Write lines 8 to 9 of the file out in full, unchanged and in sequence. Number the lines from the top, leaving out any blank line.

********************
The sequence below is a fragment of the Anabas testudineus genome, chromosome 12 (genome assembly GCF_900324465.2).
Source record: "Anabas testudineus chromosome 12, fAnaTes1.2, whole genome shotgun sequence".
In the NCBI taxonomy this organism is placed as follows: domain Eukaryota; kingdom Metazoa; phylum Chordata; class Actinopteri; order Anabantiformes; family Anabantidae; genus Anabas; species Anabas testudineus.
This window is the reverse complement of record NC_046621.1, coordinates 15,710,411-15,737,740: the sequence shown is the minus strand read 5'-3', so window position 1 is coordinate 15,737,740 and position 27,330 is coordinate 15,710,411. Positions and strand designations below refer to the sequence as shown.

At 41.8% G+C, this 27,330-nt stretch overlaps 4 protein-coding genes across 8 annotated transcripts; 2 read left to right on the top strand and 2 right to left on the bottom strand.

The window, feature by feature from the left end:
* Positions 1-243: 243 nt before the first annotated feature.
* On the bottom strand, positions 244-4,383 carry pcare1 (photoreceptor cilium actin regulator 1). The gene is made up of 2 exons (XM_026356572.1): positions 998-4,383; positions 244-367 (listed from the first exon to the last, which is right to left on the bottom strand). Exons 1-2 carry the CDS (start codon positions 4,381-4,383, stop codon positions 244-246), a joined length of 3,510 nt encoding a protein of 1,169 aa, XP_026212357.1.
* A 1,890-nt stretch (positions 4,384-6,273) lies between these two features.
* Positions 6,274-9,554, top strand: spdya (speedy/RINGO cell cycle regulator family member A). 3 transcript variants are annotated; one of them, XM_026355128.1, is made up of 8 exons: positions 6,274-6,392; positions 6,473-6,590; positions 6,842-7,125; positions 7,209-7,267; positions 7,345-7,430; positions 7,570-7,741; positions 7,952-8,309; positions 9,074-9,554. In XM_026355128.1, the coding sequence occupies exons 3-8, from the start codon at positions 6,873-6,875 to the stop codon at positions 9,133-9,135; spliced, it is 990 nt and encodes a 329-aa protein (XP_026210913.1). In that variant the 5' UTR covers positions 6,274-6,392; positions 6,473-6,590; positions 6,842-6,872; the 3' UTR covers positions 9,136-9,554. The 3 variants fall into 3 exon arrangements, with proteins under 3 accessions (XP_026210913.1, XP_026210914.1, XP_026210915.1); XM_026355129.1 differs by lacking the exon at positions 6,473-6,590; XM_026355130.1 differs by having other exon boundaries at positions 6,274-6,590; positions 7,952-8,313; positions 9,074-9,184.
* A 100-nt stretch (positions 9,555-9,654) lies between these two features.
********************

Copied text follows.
* On the bottom strand, positions 244-4,383 carry pcare1 (photoreceptor cilium actin regulator 1). The gene is made up of 2 exons (XM_026356572.1): positions 998-4,383; positions 244-367 (listed from the first exon to the last, which is right to left on the bottom strand). Exons 1-2 carry the CDS (start codon positions 4,381-4,383, stop codon positions 244-246), a joined length of 3,510 nt encoding a protein of 1,169 aa, XP_026212357.1.
* A 1,890-nt stretch (positions 4,384-6,273) lies between these two features.